Facebook’s founder, Mark Zuckerberg, told me that before the net, we had “privacy through obscurity”. We had little chance to be public because we had little access to the tools of publicness: the press, the stage, the broadcast tower (those proprietors were last century’s 1%). Today, we have the opportunity to create, share and connect, and 845m people choose to do so on Facebook alone. Mr Zuckerberg says he is not changing their nature; he is enabling it.”

Mutually Assured Humiliation

In an interview with New York Times’ columnist Tom Friedman, Google’s Eric Schmidt jokingly suggested we should be able to change our names and start fresh at age 21.

We have all had our moments of youthful indiscretion. For many of us, it doesn’t stop in our youth.

But what exactly are we afraid of? What are our greatest fears associated with living our lives in the open?

According to Jarvis, “What’s insidious about the fear of what others will say is that you rarely hear them say it. You imagine what they’d say. You imagine they care that much about you. The fragility of our own egos gets the better of us.”

However, there are legitimate fears that most of us have from over exposure So what exactly is it that we fear most?

  1. We fear that everything we say can and will be used against you in the court of public opinion.
  2. Fear of embarrassment.
  3. Fear of not being hired for a job.
  4. Fear that our employers will find embarrassing, booze-laden pictures from spring break in college and label us an outcast.
  5. Fear of someone stealing our identity, our property, and even our kids.
  6. Fear of government.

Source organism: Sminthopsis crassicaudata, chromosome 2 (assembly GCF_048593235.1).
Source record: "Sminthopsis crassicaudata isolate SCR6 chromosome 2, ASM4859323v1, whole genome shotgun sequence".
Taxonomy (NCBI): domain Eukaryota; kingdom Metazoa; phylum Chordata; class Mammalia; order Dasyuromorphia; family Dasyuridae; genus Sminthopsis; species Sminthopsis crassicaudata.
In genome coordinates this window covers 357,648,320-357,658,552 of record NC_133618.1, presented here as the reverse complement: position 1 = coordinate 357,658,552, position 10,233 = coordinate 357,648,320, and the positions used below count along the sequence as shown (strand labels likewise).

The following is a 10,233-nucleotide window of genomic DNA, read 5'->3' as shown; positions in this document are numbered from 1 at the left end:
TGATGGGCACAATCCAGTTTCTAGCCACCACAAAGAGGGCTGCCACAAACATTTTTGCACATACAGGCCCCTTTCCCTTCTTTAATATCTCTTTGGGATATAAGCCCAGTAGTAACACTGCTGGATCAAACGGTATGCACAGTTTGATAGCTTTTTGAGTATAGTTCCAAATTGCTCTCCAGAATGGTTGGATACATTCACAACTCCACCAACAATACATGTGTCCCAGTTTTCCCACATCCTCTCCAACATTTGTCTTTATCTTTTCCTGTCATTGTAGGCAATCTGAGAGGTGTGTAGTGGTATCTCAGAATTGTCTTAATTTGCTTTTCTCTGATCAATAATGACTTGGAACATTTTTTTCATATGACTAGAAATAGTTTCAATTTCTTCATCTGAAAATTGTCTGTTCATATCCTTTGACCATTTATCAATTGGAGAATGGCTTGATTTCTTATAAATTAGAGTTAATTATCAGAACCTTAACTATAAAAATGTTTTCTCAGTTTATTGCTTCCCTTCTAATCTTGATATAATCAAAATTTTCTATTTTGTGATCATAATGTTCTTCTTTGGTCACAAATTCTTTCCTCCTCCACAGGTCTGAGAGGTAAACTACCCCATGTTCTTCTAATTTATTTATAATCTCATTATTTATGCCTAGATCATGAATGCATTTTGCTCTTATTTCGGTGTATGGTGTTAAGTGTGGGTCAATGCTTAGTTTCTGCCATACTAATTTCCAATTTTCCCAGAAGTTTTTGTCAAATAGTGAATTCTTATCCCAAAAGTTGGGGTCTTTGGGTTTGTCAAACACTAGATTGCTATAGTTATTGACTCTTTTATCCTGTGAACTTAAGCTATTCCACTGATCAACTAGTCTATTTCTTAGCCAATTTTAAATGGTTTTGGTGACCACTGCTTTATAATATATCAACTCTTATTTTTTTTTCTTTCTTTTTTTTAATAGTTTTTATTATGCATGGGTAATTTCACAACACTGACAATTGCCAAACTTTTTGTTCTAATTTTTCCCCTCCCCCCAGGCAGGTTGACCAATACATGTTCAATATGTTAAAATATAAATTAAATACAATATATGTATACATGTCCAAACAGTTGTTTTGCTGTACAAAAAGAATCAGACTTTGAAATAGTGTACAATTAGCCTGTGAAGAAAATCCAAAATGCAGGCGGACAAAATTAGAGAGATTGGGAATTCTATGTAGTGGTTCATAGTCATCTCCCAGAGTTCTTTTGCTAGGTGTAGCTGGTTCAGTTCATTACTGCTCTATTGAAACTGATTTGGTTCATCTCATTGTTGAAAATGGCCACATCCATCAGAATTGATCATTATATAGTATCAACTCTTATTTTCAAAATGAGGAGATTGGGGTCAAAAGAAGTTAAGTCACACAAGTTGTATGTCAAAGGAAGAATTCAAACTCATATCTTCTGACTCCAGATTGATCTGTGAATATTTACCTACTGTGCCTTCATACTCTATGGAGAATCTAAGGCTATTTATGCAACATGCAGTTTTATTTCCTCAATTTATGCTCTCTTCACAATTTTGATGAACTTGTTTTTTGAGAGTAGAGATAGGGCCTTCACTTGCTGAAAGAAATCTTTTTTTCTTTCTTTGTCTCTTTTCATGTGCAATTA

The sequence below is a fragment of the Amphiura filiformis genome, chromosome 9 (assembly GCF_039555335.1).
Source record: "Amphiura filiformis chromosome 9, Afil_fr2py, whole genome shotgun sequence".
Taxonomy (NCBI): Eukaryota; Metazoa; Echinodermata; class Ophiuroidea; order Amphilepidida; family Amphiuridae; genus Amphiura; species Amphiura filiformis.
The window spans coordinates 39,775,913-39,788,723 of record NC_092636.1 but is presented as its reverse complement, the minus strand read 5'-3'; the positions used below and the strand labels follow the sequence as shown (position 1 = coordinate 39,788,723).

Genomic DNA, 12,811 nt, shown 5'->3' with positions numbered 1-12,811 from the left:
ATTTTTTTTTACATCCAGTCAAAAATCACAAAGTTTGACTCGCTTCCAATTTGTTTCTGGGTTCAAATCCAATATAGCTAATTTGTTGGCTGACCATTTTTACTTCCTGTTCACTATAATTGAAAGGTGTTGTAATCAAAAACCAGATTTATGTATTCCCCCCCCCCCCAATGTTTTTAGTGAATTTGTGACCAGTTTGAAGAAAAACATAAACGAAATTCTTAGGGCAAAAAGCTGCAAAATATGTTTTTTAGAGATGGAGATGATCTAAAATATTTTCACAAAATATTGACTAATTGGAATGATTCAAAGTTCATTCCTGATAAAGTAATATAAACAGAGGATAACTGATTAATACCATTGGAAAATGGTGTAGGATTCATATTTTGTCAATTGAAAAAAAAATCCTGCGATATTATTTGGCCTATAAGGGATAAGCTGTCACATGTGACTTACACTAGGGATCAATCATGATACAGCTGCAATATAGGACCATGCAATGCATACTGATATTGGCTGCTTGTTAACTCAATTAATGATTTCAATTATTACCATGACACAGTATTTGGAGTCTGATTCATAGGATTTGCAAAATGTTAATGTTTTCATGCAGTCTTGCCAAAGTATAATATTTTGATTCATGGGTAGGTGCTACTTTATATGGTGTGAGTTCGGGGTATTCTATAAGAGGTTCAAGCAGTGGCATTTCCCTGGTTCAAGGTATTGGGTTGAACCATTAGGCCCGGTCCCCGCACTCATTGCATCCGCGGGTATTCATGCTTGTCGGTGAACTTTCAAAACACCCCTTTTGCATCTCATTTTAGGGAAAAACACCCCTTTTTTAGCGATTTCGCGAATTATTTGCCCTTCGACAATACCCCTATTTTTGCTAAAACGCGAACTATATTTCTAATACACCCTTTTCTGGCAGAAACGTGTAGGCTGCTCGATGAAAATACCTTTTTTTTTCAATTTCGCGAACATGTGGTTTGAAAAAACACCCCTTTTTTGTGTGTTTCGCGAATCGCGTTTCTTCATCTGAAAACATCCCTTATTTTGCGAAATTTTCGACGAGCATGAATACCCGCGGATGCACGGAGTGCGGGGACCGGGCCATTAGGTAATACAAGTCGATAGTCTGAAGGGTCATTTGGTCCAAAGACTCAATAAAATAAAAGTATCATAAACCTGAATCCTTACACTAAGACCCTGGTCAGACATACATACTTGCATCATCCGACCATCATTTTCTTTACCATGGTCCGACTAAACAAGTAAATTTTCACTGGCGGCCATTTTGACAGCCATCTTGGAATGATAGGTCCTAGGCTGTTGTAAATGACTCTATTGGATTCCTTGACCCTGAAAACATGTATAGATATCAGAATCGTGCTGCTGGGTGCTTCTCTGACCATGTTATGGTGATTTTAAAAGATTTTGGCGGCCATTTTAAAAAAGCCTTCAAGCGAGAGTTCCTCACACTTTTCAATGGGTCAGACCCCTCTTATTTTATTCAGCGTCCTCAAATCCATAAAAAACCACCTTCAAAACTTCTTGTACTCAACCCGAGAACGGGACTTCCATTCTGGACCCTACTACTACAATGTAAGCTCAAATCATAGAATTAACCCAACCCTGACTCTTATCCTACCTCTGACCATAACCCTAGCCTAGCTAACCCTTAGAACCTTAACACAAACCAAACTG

7. Fear of the IRS doing a full-blown colon-rectal inspection of our dismal records over the past five years.
  8. Fear of losing control.

These fears are not without merit. The wealthier we become, the more likely we will become a target of some sinister plot.

There is great money to be made on both sides of this debate and major forces are lining up to take advantage of these differing opinions.

Thomas Frey is the executive director and senior futurist at the DaVinci Institute and currently Google’s top-rated futurist speaker.  At the Institute, he has developed original research studies, enabling him to speak on unusual topics, translating trends into unique opportunities. Tom continually pushes the envelope of understanding, creating fascinating images of the world to come.  His talks on futurist topics have captivated people ranging from high level of government officials to executives in Fortune 500 companies including NASA, IBM, AT&T, Hewlett-Packard, Unilever, GE, Blackmont Capital, Lucent Technologies, First Data, Boeing, Ford Motor Company, Qwest, Allied Signal, Hunter Douglas, Direct TV, Capital One, National Association of Federal Credit Unions, STAMATS, Bell Canada, American Chemical Society, Times of India, Leaders in Dubai, and many more. Before launching the DaVinci Institute, Tom spent 15 years at IBM as an engineer and designer where he received over 270 awards, more than any other IBM engineer.